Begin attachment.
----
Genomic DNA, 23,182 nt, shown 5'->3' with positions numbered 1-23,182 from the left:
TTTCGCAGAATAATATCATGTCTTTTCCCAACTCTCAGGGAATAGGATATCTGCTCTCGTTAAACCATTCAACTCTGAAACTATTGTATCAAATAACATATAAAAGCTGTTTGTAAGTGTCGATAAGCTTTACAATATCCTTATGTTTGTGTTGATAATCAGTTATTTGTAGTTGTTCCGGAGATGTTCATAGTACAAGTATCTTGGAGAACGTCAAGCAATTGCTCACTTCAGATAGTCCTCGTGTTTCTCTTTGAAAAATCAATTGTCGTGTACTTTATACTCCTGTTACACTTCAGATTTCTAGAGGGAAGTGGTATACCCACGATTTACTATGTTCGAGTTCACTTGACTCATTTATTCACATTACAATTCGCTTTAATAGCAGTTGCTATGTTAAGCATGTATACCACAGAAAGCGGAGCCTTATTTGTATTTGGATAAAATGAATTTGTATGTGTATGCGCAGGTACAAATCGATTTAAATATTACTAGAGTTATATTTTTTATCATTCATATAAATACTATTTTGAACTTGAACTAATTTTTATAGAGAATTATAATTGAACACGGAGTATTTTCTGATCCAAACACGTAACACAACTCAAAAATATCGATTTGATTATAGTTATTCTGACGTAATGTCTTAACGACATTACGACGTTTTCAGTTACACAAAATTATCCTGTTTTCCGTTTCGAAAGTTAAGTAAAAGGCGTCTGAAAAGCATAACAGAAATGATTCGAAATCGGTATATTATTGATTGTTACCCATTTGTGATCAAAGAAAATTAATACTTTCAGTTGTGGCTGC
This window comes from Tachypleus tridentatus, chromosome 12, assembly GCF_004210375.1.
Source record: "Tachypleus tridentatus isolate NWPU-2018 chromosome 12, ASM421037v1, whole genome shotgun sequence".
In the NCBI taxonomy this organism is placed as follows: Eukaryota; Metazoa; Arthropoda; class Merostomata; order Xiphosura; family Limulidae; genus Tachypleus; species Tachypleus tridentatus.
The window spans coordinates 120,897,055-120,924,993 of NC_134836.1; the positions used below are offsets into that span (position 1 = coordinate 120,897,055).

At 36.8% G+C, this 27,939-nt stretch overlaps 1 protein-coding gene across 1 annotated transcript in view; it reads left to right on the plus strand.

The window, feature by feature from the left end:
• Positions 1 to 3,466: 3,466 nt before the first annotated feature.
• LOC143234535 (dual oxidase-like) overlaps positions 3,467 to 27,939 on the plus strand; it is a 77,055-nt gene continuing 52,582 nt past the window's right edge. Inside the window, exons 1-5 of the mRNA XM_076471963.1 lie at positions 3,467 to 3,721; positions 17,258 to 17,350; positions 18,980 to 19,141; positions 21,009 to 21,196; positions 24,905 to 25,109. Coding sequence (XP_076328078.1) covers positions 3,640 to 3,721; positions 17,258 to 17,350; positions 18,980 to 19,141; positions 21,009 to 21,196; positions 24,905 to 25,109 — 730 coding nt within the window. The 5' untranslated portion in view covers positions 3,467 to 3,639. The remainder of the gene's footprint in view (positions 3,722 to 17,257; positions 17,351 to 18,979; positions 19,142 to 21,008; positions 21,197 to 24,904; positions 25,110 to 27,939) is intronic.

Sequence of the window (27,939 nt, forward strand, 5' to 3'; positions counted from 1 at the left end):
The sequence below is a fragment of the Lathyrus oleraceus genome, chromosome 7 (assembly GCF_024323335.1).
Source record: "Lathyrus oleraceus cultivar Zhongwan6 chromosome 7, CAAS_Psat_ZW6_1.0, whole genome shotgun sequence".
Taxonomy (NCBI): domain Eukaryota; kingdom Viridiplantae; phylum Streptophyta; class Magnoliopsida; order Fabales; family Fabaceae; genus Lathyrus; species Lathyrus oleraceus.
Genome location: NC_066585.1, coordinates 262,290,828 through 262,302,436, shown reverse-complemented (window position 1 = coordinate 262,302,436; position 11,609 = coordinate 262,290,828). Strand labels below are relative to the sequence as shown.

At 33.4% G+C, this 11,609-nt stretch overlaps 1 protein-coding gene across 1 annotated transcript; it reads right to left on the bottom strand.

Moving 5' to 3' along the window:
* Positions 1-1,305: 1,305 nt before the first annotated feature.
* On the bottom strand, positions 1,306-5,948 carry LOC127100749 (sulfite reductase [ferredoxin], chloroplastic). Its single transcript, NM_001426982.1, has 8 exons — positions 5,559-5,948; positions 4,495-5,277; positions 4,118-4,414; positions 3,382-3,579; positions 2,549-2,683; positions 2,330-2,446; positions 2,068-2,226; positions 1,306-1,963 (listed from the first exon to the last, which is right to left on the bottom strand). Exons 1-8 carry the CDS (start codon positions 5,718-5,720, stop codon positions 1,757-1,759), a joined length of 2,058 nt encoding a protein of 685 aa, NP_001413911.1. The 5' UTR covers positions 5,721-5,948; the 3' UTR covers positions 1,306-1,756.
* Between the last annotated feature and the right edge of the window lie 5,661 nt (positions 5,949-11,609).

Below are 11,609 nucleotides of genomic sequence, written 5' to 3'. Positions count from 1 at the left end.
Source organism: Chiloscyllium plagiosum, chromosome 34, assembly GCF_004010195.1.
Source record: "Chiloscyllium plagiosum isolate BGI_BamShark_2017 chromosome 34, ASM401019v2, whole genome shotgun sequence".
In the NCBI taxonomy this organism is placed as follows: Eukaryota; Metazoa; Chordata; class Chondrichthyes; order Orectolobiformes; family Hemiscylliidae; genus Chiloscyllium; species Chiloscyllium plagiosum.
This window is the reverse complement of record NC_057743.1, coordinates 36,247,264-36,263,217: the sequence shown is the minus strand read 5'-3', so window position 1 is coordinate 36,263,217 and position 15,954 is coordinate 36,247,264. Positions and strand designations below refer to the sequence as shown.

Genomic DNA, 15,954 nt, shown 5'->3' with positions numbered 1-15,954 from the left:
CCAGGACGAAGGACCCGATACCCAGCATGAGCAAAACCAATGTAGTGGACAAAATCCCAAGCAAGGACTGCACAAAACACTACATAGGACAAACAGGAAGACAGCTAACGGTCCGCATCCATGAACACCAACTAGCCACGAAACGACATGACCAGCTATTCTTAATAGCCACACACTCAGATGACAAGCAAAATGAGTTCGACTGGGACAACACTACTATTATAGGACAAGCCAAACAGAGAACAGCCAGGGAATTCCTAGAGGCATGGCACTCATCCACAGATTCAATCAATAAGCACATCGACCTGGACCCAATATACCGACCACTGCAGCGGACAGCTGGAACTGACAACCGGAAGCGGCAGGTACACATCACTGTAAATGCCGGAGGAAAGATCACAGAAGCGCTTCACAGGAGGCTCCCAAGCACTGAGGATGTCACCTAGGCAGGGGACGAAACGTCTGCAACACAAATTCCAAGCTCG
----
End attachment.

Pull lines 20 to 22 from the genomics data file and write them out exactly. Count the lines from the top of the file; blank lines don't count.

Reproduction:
* Between the last annotated feature and the right edge of the window lie 5,661 nt (positions 5,949-11,609).

Below are 11,609 nucleotides of genomic sequence, written 5' to 3'. Positions count from 1 at the left end.
Source organism: Chiloscyllium plagiosum, chromosome 34, assembly GCF_004010195.1.